In another aspect, the invention provides a hinge linkage for movably mounting a storage unit to a bathroom cabinet. The hinge linkage includes a first set of links having opposite stationary and movable ends. The stationary ends of the links are adapted for pivotal mounting at a first end of a storage compartment of the cabinet. A second set of links has opposite stationary and movable ends, the stationary ends being adapted for pivotal mounting at a second end of the storage compartment. Additionally, a cross-member is pivotally coupled to the storage unit. The cross-member has a first end coupled to the movable ends of the first set of links and a second end coupled to the movable ends of the second set of links such that as the first and second sets of links are pivoted with respect to the cabinet, the cross-member moves along an arcuate path while maintaining an essentially constant orientation.
In still another aspect, the invention provides a bathroom cabinet including a cabinet base having a storage compartment. A movable storage unit having a support platform for storing items, which in a first position is disposed within the storage compartment with a front side of the storage unit being at a front side of the cabinet base. A hinge mounts the storage unit to the cabinet base such that the storage unit can move from the first position along an arcuate path to a second position in which the front side of the storage unit is spaced from the cabinet base. The storage unit is essentially in the same orientation in the first and second positions and can even stay in that orientation as it travels.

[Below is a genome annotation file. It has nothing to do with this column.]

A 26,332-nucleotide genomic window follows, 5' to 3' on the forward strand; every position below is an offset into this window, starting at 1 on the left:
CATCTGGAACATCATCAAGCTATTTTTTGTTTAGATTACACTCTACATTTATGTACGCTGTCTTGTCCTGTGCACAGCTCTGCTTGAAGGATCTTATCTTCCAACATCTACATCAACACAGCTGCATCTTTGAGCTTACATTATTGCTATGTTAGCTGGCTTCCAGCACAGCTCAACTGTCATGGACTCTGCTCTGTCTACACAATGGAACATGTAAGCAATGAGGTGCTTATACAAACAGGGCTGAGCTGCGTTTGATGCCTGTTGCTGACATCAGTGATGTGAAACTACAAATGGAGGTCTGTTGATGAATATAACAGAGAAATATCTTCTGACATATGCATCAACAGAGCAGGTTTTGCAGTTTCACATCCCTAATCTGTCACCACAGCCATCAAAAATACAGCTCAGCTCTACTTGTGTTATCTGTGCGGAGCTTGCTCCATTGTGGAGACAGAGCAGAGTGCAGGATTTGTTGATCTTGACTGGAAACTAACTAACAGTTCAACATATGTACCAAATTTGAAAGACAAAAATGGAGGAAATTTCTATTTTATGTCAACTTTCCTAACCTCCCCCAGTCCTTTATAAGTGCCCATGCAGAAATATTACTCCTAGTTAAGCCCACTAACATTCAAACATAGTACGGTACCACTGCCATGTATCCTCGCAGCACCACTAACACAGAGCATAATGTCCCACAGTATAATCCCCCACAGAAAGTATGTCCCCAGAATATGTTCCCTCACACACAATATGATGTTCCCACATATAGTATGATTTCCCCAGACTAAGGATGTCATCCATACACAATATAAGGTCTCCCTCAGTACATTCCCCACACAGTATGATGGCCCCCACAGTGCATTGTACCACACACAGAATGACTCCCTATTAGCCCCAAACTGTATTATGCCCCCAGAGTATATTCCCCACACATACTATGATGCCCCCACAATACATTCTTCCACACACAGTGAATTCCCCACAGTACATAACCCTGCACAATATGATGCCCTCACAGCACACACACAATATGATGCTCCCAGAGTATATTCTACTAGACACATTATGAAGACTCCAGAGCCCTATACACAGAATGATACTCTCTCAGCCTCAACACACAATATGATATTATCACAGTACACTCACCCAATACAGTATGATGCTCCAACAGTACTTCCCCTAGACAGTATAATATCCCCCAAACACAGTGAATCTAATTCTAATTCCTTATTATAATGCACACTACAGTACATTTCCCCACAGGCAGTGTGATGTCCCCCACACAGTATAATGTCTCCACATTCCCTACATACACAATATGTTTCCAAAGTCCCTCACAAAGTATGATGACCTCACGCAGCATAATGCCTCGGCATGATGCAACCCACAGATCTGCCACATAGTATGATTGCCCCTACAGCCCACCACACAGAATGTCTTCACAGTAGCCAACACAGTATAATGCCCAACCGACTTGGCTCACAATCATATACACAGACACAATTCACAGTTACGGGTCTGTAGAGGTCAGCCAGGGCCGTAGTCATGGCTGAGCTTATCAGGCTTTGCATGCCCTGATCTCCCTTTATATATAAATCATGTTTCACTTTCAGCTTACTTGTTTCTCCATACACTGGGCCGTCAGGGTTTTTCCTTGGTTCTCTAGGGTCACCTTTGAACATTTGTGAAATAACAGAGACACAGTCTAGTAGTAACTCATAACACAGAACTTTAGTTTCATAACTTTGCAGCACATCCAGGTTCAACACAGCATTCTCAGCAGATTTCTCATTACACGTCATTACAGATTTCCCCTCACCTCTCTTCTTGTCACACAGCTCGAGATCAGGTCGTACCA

These and other advantages of the invention will be apparent from the detailed description and drawings. What follows are one or more preferred embodiments of the present invention. To assess the full scope of the invention the claims should be looked to, as the example embodiments are not intended as the only embodiments within the scope of the invention.
A wall-mounted medicine cabinet will be referenced to describe an example embodiment of the invention. It should be noted, however, that the invention is not limited to wall-mounted cabinets, but is equally applicable to vanities, cabinets, and the like, of all elevations (e.g., floor-, wall-, and ceiling-mounted vanities/cabinets). Additionally, while the example embodiment describes a vertically oriented pullout storage structure, the invention contemplates and covers horizontally oriented pullout storage structures and storage structures of any intermediate orientation, such as shown in
Referring now to the drawings,
While the bathroom cabinet 10 of the example embodiment includes a storage unit 12 on both the left and right sides of the bathroom cabinet 10 (as viewed in
Portions of the bathroom cabinet 10 (e.g., storage units 12, cabinet base 14, and the like) are preferably produced from wood such as white maple, ash, plywood, medium density fiberboard (MDF), and the like. Veneers and laminates may be used to provide aesthetically pleasing surface finishes when manufactured woods (e.g., plywood and MDF) are used. The structure is preferably secured together by a combination of glue and screws to provide a sturdy cohesion between individual pieces and create a robust assembly.